Measuring Noise: Loudness Comparison Chart in Decibels

Wow, that is LOUD! But how loud? Knowing the level of sound or noise is important if you are trying solve the issue of soundproofing it for audio recording work or just to maintain a healthy environment for people.

If you want or need to know the level of noise, here is a handy chart with some interesting numbers, collected from a variety of sources. It will help you understand the volume levels of various sources and how they can affect the human, and even animal, hearing.

Environmental Noise

Weakest sound heard

0dB

Whisper Quiet Library at 6′

30dB

Normal conversation at 3′

60-65dB

Telephone dial tone

80dB

City Traffic (inside car)

85dB

Train whistle at 500′, Truck Traffic

90dB

Jackhammer at 50′

95dB

Subway train at 200′

95dB

Level at which sustained exposure may result in hearing loss

90 – 95dB

Hand Drill

98dB

Power mower at 3′

107dB

Snowmobile, Motorcycle

100dB

Power saw at 3′

110dB

Sandblasting, Loud Rock Concert

115dB

Pain begins

125dB

Pneumatic riveter at 4′

125dB

Even short term exposure can cause permanent damage – Loudest recommended exposure WITH hearing protection

140dB

Jet engine at 100′

140dB

12 Gauge Shotgun Blast

165dB

Death of hearing tissue

180dB

Loudest sound possible

194dB

 

OSHA Daily Permissible Noise Level Exposure

Hours per day

Sound level

8

90dB

6

92dB

4

95dB

3

97dB

2

100dB

1.5

102dB

1

105dB

.5

110dB

.25 or less

115dB

 

NIOSH Daily Permissible Noise Level Exposure

Hours per day

Sound level

8

85dBA

6

86dBA

4

88dBA

3

89dBA

2

90dBA

1.5

92dBA

1

94dBA

.5

97dBA

.25 or less

100dBA

0

112dBA

 

Perceptions of Increases in Decibel Level

Imperceptible Change

1dB

Barely Perceptible Change

3dB

Clearly Noticeable Change

5dB

About Twice as Loud

10dB

About Four Times as Loud

20dB

Sound Levels of Music

Normal piano practice

60 -70dB

Fortissimo Singer, 3′

70dB

Chamber music, small auditorium

75 – 85dB

Piano Fortissimo

84 – 103dB

Violin

82 – 92dB

Cello

85 -111dB

Oboe

95-112dB

Flute

92 -103dB

Piccolo

90 -106dB

Clarinet

85 – 114dB

French horn

90 – 106dB

Trombone

85 – 114dB

Tympani & bass drum

106dB

Walkman on 5/10

94dB

Symphonic music peak

120 – 137dB

Amplifier, rock, 4-6′

120dB

Rock music peak

150dB

NOTES:

  • One-third of the total power of a 75-piece orchestra comes from the bass drum.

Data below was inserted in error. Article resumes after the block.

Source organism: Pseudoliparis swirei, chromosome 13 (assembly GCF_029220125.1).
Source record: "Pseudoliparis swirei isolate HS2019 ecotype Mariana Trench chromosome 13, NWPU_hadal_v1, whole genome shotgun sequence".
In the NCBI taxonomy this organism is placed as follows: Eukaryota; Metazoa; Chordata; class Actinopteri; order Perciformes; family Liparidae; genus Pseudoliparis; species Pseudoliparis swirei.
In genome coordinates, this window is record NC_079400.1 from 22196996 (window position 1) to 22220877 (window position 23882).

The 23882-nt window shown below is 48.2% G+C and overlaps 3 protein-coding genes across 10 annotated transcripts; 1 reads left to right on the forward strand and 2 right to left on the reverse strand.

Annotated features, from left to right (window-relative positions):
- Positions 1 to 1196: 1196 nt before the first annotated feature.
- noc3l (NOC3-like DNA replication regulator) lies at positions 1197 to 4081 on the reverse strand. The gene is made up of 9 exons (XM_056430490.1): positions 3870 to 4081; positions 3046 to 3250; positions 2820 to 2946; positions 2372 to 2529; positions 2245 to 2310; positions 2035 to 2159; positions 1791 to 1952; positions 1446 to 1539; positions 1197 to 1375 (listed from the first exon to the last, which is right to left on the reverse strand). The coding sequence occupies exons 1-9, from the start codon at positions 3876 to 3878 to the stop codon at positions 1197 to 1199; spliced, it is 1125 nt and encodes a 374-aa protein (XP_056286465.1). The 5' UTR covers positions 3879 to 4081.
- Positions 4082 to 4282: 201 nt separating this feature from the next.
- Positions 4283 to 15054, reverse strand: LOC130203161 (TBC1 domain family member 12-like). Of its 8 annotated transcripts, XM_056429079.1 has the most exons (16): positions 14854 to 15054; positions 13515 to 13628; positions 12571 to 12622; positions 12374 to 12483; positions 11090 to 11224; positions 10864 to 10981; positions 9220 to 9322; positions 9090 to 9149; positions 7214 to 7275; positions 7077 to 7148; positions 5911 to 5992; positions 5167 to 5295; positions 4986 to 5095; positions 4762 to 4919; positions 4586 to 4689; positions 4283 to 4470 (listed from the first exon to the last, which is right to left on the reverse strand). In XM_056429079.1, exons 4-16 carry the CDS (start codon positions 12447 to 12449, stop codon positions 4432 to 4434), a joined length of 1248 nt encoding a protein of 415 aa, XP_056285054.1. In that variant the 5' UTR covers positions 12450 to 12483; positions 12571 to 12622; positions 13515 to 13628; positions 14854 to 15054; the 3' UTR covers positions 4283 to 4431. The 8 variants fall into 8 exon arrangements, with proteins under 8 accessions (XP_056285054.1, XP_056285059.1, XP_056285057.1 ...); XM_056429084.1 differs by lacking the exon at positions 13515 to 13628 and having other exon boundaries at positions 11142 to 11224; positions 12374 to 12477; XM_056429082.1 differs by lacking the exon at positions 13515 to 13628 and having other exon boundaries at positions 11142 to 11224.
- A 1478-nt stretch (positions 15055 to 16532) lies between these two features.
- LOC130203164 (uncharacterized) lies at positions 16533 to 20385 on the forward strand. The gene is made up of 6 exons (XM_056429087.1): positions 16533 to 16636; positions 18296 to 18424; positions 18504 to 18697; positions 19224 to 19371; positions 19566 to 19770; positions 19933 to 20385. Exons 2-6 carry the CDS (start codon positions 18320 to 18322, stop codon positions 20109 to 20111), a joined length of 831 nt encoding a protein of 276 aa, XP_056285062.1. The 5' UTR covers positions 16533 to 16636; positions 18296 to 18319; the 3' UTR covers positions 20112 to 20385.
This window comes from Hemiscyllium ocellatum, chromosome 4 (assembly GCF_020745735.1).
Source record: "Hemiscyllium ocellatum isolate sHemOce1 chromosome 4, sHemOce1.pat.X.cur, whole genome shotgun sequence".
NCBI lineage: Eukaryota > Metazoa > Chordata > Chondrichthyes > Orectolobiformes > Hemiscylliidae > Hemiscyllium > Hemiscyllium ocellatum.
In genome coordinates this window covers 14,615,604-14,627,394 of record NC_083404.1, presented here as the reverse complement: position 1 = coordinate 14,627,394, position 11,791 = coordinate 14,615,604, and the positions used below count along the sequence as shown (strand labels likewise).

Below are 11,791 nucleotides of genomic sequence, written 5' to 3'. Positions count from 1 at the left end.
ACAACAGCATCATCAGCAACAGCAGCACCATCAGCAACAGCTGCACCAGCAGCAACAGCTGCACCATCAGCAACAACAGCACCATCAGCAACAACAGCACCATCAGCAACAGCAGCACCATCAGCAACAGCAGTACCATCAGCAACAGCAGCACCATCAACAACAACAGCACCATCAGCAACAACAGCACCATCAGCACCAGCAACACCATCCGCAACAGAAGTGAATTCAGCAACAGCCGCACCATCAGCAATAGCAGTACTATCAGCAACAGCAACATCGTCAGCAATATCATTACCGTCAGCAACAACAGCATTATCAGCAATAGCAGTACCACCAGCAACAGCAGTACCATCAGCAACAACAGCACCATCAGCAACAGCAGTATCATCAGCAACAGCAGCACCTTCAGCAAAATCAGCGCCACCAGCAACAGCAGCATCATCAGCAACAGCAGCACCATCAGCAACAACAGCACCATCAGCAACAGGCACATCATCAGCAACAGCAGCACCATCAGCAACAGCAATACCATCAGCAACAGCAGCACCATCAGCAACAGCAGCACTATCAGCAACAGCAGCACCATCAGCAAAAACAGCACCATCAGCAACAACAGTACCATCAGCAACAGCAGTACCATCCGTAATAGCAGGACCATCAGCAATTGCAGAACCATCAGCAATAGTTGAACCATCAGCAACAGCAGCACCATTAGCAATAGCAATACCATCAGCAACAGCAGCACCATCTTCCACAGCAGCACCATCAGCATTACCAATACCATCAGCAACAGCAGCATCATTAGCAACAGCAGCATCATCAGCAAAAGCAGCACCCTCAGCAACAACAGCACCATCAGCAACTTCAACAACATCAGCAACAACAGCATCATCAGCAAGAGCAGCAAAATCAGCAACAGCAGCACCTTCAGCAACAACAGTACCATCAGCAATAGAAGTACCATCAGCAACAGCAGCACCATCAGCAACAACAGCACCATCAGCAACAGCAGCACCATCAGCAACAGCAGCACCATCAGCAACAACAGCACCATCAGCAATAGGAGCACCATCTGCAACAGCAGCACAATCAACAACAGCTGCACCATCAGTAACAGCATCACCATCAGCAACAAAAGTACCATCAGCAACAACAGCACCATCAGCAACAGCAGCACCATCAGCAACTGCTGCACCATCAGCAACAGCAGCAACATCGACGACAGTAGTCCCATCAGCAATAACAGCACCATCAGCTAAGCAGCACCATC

• High frequency sounds of 2-4,000 Hz are the most damaging. The uppermost octave of the piccolo is 2,048-4,096 Hz.
  • Aging causes gradual hearing loss, mostly in the high frequencies.
  • Speech reception is not seriously impaired until there is about 30 dB loss; by that time severe damage may have occurred.
  • Hypertension and various psychological difficulties can be related to noise exposure.
  • The incidence of hearing loss in classical musicians has been estimated at 4-43%, in rock musicians 13-30%.
  • Recent NIOSH studies of sound levels from weapons fires have shown that they may range from a low of 144 dB SPL for small caliber weapons such as a 0.22 caliber rifle to as high as a 172 dB SPL for a 0.357 caliber revolver. Double ear protection is recommended for shooters, combining soft, insertable ear plugs and external ear muffs.

Statistics for the Decibel (Loudness) Comparison Chart were taken from a study by Marshall Chasin , M.Sc., Aud(C), FAAA, Centre for Human Performance & Health, Ontario, Canada. There were some conflicting readings and, in many cases, authors did not specify at what distance the readings were taken or what the musician was actually playing. In general, when there were several readings, the higher one was chosen.

If you are trying to keep noise out, there are sound booths and other products that can help. But, nothing is 100% soundproof.

Additional Resources

The National Institute for Occupational Safety and Health (NIOSH)  -http://www.cdc.gov/niosh/topics/noise/

American Tinnitus Association Information and help for those with tinnitus

Hear Tomorrow The Hearing Conservation Workshop

H.E.A.R. Hearing Education and Awareness for Rockers

American Tinnitus Association for musicians and music lovers

Turn It to the Left from the American Academy of Audiology

Listen to Your Buds from the American Speech-Language-Hearing Association

Binge Listening: Is exposure to leisure noise causing hearing loss in young Australians? [pdf] report from Australian Hearing, National Acoustic Laboratories

Hearing Aids and Music: Interview with Marshall Chasin, AuD from the American Academy of Audiology

Safe Listening Resources from the National Hearing Conservation Association

OSHA Noise and Hearing Conservation


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